Preparation: Before being placed on the market, homes must be in “show” condition. REALTORS® can explain what repairs and upgrades are required for individual homes which are most likely to produce the best results.
Pricing: Brokers do more than price homes for sale, they also construct sale terms designed to speed the selling process. It may be, for example, that a home priced at $150,000 with a 2 percent seller credit to the buyer at closing will be far more attractive to purchasers than a home priced at $147,000. Why? That 2 percent credit is worth $3,000 to the purchaser at closing — the time when buyers are most likely strapped for cash.
Marketing: REALTORS® will execute strategies and programs to get the home sold. Typically this includes placement on the local MLS and Realtor.com as well as related marketing, advertising and networking.
Negotiation: REALTORS® assist owners in the bargaining process, offering advice and counsel as offers are received and by working closely with legal counsel, tax specialists and inspectors as required.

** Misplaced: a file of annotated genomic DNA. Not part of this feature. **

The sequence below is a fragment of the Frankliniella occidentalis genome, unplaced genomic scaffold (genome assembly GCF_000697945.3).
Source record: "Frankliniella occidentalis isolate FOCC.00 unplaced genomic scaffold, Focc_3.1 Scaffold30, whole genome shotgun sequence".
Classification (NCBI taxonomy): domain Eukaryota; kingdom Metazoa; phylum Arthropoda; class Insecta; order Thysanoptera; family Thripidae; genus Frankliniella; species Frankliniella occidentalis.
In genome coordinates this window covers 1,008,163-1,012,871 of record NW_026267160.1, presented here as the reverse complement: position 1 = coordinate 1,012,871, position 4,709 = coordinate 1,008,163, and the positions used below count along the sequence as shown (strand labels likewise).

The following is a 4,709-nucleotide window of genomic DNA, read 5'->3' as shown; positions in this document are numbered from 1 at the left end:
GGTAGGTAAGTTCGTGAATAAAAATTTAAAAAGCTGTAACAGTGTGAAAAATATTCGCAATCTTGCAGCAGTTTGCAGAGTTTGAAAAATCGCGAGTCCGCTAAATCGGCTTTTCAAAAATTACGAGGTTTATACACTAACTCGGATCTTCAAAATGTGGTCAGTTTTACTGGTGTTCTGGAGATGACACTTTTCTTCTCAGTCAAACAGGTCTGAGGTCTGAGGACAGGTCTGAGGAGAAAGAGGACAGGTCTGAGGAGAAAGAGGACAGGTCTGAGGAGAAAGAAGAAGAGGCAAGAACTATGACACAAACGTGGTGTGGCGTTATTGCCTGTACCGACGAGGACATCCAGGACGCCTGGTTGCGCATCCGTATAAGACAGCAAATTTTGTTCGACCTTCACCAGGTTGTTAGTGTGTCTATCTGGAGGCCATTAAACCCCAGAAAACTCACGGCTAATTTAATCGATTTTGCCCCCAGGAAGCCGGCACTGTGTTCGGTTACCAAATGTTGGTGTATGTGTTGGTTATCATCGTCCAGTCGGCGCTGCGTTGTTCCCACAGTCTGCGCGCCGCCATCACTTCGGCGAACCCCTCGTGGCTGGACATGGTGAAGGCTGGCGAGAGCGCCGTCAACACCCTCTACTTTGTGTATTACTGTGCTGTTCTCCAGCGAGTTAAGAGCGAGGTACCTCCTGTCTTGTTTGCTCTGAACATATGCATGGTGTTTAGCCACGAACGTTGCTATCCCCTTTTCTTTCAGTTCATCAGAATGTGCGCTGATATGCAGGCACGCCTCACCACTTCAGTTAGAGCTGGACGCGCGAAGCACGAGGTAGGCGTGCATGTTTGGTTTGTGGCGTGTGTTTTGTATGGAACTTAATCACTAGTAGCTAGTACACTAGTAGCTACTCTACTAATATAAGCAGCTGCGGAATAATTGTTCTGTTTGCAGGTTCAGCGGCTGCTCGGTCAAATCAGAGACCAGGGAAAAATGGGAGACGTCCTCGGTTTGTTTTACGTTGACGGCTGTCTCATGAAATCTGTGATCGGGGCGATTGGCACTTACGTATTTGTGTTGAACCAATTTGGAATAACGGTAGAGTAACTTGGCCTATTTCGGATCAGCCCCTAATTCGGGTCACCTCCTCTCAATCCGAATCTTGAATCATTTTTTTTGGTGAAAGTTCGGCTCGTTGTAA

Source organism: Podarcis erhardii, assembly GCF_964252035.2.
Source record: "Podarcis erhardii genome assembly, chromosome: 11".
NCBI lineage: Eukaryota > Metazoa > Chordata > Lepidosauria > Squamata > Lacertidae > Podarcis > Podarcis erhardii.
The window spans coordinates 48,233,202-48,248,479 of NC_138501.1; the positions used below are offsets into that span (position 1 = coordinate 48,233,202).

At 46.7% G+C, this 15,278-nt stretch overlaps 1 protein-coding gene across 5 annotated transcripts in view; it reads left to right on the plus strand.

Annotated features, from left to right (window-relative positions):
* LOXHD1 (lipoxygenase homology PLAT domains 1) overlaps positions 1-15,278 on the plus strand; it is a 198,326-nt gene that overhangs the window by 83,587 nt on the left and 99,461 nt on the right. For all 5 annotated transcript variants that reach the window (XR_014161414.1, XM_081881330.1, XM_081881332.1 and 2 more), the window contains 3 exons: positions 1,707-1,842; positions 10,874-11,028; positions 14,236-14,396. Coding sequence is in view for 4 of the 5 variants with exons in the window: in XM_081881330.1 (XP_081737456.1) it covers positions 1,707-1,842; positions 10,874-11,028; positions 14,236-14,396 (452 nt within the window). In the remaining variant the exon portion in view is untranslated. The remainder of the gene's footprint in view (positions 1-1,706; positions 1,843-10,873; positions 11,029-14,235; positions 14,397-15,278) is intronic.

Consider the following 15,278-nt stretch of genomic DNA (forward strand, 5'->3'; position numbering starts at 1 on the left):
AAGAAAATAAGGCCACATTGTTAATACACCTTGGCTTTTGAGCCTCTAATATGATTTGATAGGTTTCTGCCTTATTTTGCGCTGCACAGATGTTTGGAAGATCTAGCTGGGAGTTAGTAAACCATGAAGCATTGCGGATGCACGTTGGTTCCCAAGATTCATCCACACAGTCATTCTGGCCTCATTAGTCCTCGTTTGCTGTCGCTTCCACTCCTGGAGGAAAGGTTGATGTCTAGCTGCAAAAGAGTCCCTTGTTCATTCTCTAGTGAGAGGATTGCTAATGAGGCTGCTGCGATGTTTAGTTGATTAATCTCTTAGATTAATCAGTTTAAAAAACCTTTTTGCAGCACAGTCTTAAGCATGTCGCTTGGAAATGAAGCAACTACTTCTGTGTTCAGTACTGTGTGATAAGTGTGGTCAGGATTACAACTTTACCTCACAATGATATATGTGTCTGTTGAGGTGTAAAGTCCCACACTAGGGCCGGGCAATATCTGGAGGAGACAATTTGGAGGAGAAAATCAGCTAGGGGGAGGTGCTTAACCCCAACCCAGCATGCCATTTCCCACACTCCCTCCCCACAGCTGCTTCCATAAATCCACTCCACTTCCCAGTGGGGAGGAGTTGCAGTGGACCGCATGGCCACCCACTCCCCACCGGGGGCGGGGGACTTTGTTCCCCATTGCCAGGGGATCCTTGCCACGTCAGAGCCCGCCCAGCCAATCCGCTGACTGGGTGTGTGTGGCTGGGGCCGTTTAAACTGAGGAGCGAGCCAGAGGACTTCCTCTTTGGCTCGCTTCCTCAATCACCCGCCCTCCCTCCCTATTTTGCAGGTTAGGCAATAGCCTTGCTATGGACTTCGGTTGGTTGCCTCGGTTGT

Closing: Once a contract for the purchase of a home has been accepted, a series of inspections and checks are typically required to satisfy buyers and lenders. REALTORS® can help owners complete the transaction process by assisting with the many requirements found in a typical sale agreement.
The value of your home relates to local sale prices. The same home, located elsewhere, would likely have a different value.
Sale prices are a product of supply and demand. If you live in a community with an expanding job base, a growing population and a limited housing supply, it’s likely that prices will rise. Alternatively, it’s important to be realistic. If the local community is losing jobs and people are moving out, then you’ll likely have a buyer’s market.